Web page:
Not only are pay-when-paid clauses still valid, arguably they have now been made part of every subcontract by virtue of s. 4 and s. 5 of the Construction Act, which, read together, provide that an agreement by a party who supplies services or materials to an improvement that the Act does not apply is void and that every contract or subcontract related to an improvement is deemed to be amended to conform with the Act. Since s. 6.5(5), cited above, gives the general contractor the right to withhold payment, and in light of ss. 4 and 5, every subcontract in Ontario now effectively includes a pay-when-paid clause as long as the contractor complies with its statutory prompt payment obligations.

That does not leave an unpaid subcontractor without recourse, however. 

To begin with, where the contractor does not give a notice of non-payment, it must pay its subcontractors as outlined above, whether it is paid by the owner or not, and regardless of any contractual pay-when-paid clause. 

Further, where the owner does give the contractor a proper notice of non-payment and the contractor in turn gives a notice to its subcontractors, the contractor must also provide an undertaking that the matter will be referred to adjudication within 21 days of that notice, leading to a determination one way or another.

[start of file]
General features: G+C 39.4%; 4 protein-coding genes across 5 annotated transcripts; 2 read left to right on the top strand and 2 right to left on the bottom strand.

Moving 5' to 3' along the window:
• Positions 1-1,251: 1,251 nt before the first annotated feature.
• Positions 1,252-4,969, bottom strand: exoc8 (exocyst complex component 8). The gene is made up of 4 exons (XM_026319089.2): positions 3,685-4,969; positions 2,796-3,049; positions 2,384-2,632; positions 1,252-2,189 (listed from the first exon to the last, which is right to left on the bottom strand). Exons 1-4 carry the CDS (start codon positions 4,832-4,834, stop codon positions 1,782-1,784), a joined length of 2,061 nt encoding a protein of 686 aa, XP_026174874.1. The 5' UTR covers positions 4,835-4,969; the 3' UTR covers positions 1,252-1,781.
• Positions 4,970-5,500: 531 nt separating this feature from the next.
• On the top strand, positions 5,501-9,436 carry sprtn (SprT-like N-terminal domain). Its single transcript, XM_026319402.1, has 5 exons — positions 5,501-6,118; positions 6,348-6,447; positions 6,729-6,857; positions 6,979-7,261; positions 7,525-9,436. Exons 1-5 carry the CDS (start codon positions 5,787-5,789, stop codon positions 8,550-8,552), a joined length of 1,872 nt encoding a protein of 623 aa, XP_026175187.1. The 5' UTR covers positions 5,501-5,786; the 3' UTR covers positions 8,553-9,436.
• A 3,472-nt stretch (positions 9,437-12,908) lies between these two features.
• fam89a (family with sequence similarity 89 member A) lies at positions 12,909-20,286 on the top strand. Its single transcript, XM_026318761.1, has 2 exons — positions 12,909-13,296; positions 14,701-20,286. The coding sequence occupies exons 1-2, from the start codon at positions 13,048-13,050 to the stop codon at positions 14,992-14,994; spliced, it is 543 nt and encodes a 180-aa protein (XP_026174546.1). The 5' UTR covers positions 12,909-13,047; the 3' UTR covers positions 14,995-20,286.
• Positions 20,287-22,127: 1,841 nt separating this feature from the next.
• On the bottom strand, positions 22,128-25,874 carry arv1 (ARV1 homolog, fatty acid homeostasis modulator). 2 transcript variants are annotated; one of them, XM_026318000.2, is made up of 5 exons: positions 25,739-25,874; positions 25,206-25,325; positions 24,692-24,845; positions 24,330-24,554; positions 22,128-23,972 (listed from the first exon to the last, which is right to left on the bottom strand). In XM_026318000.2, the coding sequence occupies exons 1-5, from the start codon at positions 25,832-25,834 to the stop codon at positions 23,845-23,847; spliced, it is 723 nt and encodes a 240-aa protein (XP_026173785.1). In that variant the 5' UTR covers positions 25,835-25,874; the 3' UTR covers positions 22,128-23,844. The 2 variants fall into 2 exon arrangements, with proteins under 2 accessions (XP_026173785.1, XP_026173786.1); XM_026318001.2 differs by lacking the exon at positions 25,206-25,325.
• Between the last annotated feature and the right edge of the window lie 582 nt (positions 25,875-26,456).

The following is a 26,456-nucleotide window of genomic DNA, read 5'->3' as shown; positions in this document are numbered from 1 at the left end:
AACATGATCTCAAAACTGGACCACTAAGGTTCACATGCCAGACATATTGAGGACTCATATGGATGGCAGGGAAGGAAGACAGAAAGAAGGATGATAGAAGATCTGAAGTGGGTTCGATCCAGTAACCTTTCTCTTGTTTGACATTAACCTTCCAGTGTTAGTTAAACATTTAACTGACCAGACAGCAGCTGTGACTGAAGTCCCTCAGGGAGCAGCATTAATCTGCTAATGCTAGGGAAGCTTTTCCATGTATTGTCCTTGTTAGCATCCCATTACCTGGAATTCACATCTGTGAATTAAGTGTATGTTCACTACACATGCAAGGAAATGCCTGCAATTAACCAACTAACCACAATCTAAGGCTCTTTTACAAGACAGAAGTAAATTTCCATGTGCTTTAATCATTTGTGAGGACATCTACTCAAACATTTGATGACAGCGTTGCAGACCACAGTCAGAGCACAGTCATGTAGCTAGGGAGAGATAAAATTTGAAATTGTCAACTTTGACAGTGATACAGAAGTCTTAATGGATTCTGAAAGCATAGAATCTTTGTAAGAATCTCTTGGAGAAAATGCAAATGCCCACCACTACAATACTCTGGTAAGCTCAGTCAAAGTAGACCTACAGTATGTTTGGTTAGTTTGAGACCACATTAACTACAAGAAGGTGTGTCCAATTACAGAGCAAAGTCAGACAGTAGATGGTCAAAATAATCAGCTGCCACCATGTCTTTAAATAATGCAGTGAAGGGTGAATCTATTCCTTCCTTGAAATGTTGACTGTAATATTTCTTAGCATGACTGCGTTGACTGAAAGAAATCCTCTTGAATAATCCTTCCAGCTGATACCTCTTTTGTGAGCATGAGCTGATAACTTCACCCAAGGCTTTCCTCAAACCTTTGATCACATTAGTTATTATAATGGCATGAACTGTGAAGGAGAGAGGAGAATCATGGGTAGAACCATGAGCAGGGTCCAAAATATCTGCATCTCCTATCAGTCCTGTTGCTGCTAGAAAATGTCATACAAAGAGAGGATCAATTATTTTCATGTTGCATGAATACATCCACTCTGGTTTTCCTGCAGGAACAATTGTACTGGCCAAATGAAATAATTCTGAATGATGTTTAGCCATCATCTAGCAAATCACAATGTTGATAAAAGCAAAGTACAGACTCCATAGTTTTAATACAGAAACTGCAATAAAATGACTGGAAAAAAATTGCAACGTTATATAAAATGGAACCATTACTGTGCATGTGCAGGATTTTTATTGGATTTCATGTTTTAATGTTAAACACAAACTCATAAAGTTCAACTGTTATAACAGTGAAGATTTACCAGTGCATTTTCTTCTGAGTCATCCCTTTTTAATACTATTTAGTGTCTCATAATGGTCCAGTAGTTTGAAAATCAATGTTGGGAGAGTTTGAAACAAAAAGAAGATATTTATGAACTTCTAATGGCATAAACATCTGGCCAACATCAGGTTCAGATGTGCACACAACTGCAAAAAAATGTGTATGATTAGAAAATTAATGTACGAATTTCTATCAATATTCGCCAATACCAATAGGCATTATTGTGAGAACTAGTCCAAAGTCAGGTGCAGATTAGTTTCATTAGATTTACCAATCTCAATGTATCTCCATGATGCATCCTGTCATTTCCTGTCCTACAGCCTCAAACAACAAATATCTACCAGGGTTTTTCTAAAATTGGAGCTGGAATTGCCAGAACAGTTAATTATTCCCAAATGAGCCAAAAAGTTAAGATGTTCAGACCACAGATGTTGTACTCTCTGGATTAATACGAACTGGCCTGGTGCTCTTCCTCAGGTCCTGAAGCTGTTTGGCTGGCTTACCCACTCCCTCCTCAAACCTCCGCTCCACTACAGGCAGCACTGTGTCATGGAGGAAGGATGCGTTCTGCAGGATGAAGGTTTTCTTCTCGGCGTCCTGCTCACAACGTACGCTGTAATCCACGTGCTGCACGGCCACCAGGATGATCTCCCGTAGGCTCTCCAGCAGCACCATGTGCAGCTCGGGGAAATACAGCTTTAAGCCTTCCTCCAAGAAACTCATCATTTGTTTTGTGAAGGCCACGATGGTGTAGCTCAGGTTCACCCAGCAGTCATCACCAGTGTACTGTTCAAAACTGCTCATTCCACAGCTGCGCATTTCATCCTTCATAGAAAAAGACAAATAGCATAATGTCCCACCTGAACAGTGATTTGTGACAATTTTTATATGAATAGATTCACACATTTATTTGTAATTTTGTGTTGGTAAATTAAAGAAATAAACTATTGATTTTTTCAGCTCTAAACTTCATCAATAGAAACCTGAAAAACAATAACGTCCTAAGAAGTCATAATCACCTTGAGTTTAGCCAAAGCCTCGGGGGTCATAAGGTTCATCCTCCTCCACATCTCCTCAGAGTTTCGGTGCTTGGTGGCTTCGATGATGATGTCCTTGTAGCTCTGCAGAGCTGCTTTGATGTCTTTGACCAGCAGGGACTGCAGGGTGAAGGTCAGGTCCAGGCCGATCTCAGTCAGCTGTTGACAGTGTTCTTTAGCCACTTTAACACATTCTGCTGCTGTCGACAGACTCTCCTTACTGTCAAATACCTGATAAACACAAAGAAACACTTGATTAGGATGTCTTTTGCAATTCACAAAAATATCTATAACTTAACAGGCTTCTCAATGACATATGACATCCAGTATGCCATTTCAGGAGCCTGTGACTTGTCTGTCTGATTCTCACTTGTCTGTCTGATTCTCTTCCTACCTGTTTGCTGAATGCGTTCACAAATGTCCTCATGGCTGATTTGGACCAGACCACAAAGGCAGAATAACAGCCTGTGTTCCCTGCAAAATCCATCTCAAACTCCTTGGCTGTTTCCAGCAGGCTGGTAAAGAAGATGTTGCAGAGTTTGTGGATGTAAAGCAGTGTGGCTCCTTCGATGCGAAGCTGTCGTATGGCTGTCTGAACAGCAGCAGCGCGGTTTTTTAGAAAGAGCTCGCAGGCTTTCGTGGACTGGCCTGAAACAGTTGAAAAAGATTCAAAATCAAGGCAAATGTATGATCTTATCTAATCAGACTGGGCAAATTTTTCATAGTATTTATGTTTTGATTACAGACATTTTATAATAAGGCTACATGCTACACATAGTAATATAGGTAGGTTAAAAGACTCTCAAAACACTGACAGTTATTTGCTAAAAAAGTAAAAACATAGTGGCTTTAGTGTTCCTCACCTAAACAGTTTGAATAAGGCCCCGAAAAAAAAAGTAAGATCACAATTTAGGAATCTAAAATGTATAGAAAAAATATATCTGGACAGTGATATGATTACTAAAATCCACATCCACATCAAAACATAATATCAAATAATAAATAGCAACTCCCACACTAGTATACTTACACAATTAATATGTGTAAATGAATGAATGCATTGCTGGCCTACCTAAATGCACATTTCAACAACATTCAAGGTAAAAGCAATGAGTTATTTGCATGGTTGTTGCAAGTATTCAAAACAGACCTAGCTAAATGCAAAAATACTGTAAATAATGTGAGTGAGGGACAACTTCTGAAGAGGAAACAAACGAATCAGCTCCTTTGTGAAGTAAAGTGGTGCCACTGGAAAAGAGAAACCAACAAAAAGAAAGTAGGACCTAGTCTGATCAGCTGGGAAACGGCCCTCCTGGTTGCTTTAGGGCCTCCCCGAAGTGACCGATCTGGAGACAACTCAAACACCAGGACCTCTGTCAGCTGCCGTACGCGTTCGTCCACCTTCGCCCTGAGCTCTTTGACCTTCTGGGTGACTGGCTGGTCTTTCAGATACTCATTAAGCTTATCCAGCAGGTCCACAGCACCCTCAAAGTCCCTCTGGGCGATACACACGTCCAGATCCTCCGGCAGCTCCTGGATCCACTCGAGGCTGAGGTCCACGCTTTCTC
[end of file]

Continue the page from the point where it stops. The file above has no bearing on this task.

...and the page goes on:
Finally, where the owner does not pay the general contractor for the subcontractor’s work because the general contractor fails to include the subcontractor’s work in its proper invoice to the general contractor, the subcontractor can refer that matter to adjudication under s. 13.5(2).

In sum, Ontario’s Construction Act does not prohibit pay-when-paid clauses, with the reasoning set out in the report, Striking the Balance: Expert Review of Ontario’s Construction Lien Act.  Ontario courts have not yet had to consider this issue, perhaps due to the availability of statutory adjudication. Subcontractors and suppliers now have a legislated path towards resolution of unpaid invoices within an expedited timeframe, even where pay-when-paid clauses exist, if contractors fail to comply with prompt payment rules.